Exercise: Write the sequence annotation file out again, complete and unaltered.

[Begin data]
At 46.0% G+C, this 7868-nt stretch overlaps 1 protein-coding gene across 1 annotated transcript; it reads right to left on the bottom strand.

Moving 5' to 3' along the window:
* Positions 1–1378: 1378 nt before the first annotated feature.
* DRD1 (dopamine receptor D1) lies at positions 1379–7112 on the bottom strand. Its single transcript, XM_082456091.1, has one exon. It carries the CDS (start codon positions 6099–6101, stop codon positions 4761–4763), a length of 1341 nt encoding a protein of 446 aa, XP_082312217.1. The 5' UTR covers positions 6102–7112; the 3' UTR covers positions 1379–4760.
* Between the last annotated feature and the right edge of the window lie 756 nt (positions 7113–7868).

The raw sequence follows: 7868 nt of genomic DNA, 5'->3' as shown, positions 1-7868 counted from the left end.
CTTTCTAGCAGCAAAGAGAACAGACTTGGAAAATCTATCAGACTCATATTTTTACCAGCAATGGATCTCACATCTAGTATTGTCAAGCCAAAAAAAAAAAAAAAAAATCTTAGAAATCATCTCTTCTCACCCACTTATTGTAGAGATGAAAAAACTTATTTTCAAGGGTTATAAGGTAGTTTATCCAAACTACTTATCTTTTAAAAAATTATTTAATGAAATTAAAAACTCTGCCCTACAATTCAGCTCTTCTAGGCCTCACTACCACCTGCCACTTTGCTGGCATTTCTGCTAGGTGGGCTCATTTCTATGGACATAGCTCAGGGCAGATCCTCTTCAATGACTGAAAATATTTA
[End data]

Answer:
At 46.0% G+C, this 7868-nt stretch overlaps 1 protein-coding gene across 1 annotated transcript; it reads right to left on the bottom strand.

Moving 5' to 3' along the window:
* Positions 1–1378: 1378 nt before the first annotated feature.
* DRD1 (dopamine receptor D1) lies at positions 1379–7112 on the bottom strand. Its single transcript, XM_082456091.1, has one exon. It carries the CDS (start codon positions 6099–6101, stop codon positions 4761–4763), a length of 1341 nt encoding a protein of 446 aa, XP_082312217.1. The 5' UTR covers positions 6102–7112; the 3' UTR covers positions 1379–4760.
* Between the last annotated feature and the right edge of the window lie 756 nt (positions 7113–7868).

The raw sequence follows: 7868 nt of genomic DNA, 5'->3' as shown, positions 1-7868 counted from the left end.
CTTTCTAGCAGCAAAGAGAACAGACTTGGAAAATCTATCAGACTCATATTTTTACCAGCAATGGATCTCACATCTAGTATTGTCAAGCCAAAAAAAAAAAAAAAAAATCTTAGAAATCATCTCTTCTCACCCACTTATTGTAGAGATGAAAAAACTTATTTTCAAGGGTTATAAGGTAGTTTATCCAAACTACTTATCTTTTAAAAAATTATTTAATGAAATTAAAAACTCTGCCCTACAATTCAGCTCTTCTAGGCCTCACTACCACCTGCCACTTTGCTGGCATTTCTGCTAGGTGGGCTCATTTCTATGGACATAGCTCAGGGCAGATCCTCTTCAATGACTGAAAATATTTA